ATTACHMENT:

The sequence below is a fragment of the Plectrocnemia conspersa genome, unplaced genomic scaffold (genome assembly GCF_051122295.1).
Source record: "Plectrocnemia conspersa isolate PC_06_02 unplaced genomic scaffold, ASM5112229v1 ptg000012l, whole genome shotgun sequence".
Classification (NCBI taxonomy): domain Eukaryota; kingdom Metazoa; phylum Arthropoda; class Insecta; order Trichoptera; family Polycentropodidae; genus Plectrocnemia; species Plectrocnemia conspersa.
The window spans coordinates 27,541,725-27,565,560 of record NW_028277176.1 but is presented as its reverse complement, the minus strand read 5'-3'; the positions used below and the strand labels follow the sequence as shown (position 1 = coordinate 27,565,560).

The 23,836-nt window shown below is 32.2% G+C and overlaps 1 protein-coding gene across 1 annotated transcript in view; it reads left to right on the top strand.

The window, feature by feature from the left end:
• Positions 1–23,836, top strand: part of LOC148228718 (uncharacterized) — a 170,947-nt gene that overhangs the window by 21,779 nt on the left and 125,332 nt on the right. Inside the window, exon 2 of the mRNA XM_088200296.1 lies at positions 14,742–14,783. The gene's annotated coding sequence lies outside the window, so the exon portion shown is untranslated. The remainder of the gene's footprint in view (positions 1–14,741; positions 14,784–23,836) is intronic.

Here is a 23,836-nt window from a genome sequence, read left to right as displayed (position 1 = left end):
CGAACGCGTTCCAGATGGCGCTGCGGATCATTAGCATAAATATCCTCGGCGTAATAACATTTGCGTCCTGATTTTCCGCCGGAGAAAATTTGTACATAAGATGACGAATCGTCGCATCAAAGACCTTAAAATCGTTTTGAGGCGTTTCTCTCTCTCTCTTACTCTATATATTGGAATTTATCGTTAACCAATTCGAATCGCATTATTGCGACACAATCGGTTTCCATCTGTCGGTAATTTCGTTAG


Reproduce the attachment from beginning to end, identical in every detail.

The sequence below is a fragment of the Plectrocnemia conspersa genome, unplaced genomic scaffold (genome assembly GCF_051122295.1).
Source record: "Plectrocnemia conspersa isolate PC_06_02 unplaced genomic scaffold, ASM5112229v1 ptg000012l, whole genome shotgun sequence".
Classification (NCBI taxonomy): domain Eukaryota; kingdom Metazoa; phylum Arthropoda; class Insecta; order Trichoptera; family Polycentropodidae; genus Plectrocnemia; species Plectrocnemia conspersa.
The window spans coordinates 27,541,725-27,565,560 of record NW_028277176.1 but is presented as its reverse complement, the minus strand read 5'-3'; the positions used below and the strand labels follow the sequence as shown (position 1 = coordinate 27,565,560).

The 23,836-nt window shown below is 32.2% G+C and overlaps 1 protein-coding gene across 1 annotated transcript in view; it reads left to right on the top strand.

The window, feature by feature from the left end:
• Positions 1–23,836, top strand: part of LOC148228718 (uncharacterized) — a 170,947-nt gene that overhangs the window by 21,779 nt on the left and 125,332 nt on the right. Inside the window, exon 2 of the mRNA XM_088200296.1 lies at positions 14,742–14,783. The gene's annotated coding sequence lies outside the window, so the exon portion shown is untranslated. The remainder of the gene's footprint in view (positions 1–14,741; positions 14,784–23,836) is intronic.

Here is a 23,836-nt window from a genome sequence, read left to right as displayed (position 1 = left end):
CGAACGCGTTCCAGATGGCGCTGCGGATCATTAGCATAAATATCCTCGGCGTAATAACATTTGCGTCCTGATTTTCCGCCGGAGAAAATTTGTACATAAGATGACGAATCGTCGCATCAAAGACCTTAAAATCGTTTTGAGGCGTTTCTCTCTCTCTCTTACTCTATATATTGGAATTTATCGTTAACCAATTCGAATCGCATTATTGCGACACAATCGGTTTCCATCTGTCGGTAATTTCGTTAG